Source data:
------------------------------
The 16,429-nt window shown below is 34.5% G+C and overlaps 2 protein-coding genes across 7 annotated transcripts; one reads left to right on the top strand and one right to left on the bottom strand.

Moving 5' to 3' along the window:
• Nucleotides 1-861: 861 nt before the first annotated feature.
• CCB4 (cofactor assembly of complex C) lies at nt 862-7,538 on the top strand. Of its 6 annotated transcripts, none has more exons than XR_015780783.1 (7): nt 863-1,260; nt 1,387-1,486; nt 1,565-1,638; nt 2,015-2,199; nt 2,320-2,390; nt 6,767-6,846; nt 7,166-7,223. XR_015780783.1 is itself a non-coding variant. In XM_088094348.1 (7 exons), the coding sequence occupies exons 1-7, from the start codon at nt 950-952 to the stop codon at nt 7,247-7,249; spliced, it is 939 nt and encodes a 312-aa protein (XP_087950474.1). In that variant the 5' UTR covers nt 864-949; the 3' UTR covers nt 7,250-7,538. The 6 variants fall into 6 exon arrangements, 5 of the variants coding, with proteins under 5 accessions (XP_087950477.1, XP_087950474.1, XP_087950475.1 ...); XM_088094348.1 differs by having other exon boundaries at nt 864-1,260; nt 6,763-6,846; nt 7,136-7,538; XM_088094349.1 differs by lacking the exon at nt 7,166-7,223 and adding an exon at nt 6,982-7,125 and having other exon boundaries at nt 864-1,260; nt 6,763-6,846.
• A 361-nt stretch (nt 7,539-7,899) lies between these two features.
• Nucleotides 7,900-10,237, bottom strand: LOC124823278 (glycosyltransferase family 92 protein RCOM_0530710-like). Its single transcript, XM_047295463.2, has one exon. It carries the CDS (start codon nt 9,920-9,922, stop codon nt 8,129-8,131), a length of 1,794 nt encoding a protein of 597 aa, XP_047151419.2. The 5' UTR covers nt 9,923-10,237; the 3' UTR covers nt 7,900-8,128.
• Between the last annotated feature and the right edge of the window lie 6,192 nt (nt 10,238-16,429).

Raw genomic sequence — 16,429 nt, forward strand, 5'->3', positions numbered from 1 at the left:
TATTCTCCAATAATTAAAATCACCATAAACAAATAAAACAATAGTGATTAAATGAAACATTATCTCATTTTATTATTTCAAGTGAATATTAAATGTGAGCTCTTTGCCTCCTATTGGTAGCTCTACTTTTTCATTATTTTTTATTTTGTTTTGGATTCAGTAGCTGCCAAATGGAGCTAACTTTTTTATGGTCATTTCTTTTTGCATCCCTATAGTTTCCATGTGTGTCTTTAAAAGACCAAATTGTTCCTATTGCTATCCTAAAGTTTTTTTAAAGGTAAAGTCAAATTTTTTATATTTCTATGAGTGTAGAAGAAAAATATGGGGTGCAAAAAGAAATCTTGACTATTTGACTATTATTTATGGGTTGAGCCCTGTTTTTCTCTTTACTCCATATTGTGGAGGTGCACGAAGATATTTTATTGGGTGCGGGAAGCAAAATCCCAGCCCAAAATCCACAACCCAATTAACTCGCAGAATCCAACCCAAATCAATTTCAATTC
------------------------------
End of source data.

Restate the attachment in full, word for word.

The 16,429-nt window shown below is 34.5% G+C and overlaps 2 protein-coding genes across 7 annotated transcripts; one reads left to right on the top strand and one right to left on the bottom strand.

Moving 5' to 3' along the window:
• Nucleotides 1-861: 861 nt before the first annotated feature.
• CCB4 (cofactor assembly of complex C) lies at nt 862-7,538 on the top strand. Of its 6 annotated transcripts, none has more exons than XR_015780783.1 (7): nt 863-1,260; nt 1,387-1,486; nt 1,565-1,638; nt 2,015-2,199; nt 2,320-2,390; nt 6,767-6,846; nt 7,166-7,223. XR_015780783.1 is itself a non-coding variant. In XM_088094348.1 (7 exons), the coding sequence occupies exons 1-7, from the start codon at nt 950-952 to the stop codon at nt 7,247-7,249; spliced, it is 939 nt and encodes a 312-aa protein (XP_087950474.1). In that variant the 5' UTR covers nt 864-949; the 3' UTR covers nt 7,250-7,538. The 6 variants fall into 6 exon arrangements, 5 of the variants coding, with proteins under 5 accessions (XP_087950477.1, XP_087950474.1, XP_087950475.1 ...); XM_088094348.1 differs by having other exon boundaries at nt 864-1,260; nt 6,763-6,846; nt 7,136-7,538; XM_088094349.1 differs by lacking the exon at nt 7,166-7,223 and adding an exon at nt 6,982-7,125 and having other exon boundaries at nt 864-1,260; nt 6,763-6,846.
• A 361-nt stretch (nt 7,539-7,899) lies between these two features.
• Nucleotides 7,900-10,237, bottom strand: LOC124823278 (glycosyltransferase family 92 protein RCOM_0530710-like). Its single transcript, XM_047295463.2, has one exon. It carries the CDS (start codon nt 9,920-9,922, stop codon nt 8,129-8,131), a length of 1,794 nt encoding a protein of 597 aa, XP_047151419.2. The 5' UTR covers nt 9,923-10,237; the 3' UTR covers nt 7,900-8,128.
• Between the last annotated feature and the right edge of the window lie 6,192 nt (nt 10,238-16,429).

Raw genomic sequence — 16,429 nt, forward strand, 5'->3', positions numbered from 1 at the left:
TATTCTCCAATAATTAAAATCACCATAAACAAATAAAACAATAGTGATTAAATGAAACATTATCTCATTTTATTATTTCAAGTGAATATTAAATGTGAGCTCTTTGCCTCCTATTGGTAGCTCTACTTTTTCATTATTTTTTATTTTGTTTTGGATTCAGTAGCTGCCAAATGGAGCTAACTTTTTTATGGTCATTTCTTTTTGCATCCCTATAGTTTCCATGTGTGTCTTTAAAAGACCAAATTGTTCCTATTGCTATCCTAAAGTTTTTTTAAAGGTAAAGTCAAATTTTTTATATTTCTATGAGTGTAGAAGAAAAATATGGGGTGCAAAAAGAAATCTTGACTATTTGACTATTATTTATGGGTTGAGCCCTGTTTTTCTCTTTACTCCATATTGTGGAGGTGCACGAAGATATTTTATTGGGTGCGGGAAGCAAAATCCCAGCCCAAAATCCACAACCCAATTAACTCGCAGAATCCAACCCAAATCAATTTCAATTC